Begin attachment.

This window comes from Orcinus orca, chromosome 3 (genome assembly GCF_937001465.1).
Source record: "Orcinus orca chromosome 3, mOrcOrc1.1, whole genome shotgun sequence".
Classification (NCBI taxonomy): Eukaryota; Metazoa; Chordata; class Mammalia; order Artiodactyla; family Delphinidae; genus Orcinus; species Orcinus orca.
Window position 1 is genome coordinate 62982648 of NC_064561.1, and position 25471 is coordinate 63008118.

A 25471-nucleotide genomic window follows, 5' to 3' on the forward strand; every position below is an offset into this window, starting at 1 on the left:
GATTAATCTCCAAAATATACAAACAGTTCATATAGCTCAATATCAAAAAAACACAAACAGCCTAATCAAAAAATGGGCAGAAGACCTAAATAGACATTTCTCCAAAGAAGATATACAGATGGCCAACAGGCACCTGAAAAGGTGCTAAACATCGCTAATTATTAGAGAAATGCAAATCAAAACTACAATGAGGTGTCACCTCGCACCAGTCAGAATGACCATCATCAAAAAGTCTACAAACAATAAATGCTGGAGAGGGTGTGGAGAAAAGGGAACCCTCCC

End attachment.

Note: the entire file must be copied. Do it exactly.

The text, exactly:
This window comes from Orcinus orca, chromosome 3 (genome assembly GCF_937001465.1).
Source record: "Orcinus orca chromosome 3, mOrcOrc1.1, whole genome shotgun sequence".
Classification (NCBI taxonomy): Eukaryota; Metazoa; Chordata; class Mammalia; order Artiodactyla; family Delphinidae; genus Orcinus; species Orcinus orca.
Window position 1 is genome coordinate 62982648 of NC_064561.1, and position 25471 is coordinate 63008118.

A 25471-nucleotide genomic window follows, 5' to 3' on the forward strand; every position below is an offset into this window, starting at 1 on the left:
GATTAATCTCCAAAATATACAAACAGTTCATATAGCTCAATATCAAAAAAACACAAACAGCCTAATCAAAAAATGGGCAGAAGACCTAAATAGACATTTCTCCAAAGAAGATATACAGATGGCCAACAGGCACCTGAAAAGGTGCTAAACATCGCTAATTATTAGAGAAATGCAAATCAAAACTACAATGAGGTGTCACCTCGCACCAGTCAGAATGACCATCATCAAAAAGTCTACAAACAATAAATGCTGGAGAGGGTGTGGAGAAAAGGGAACCCTCCC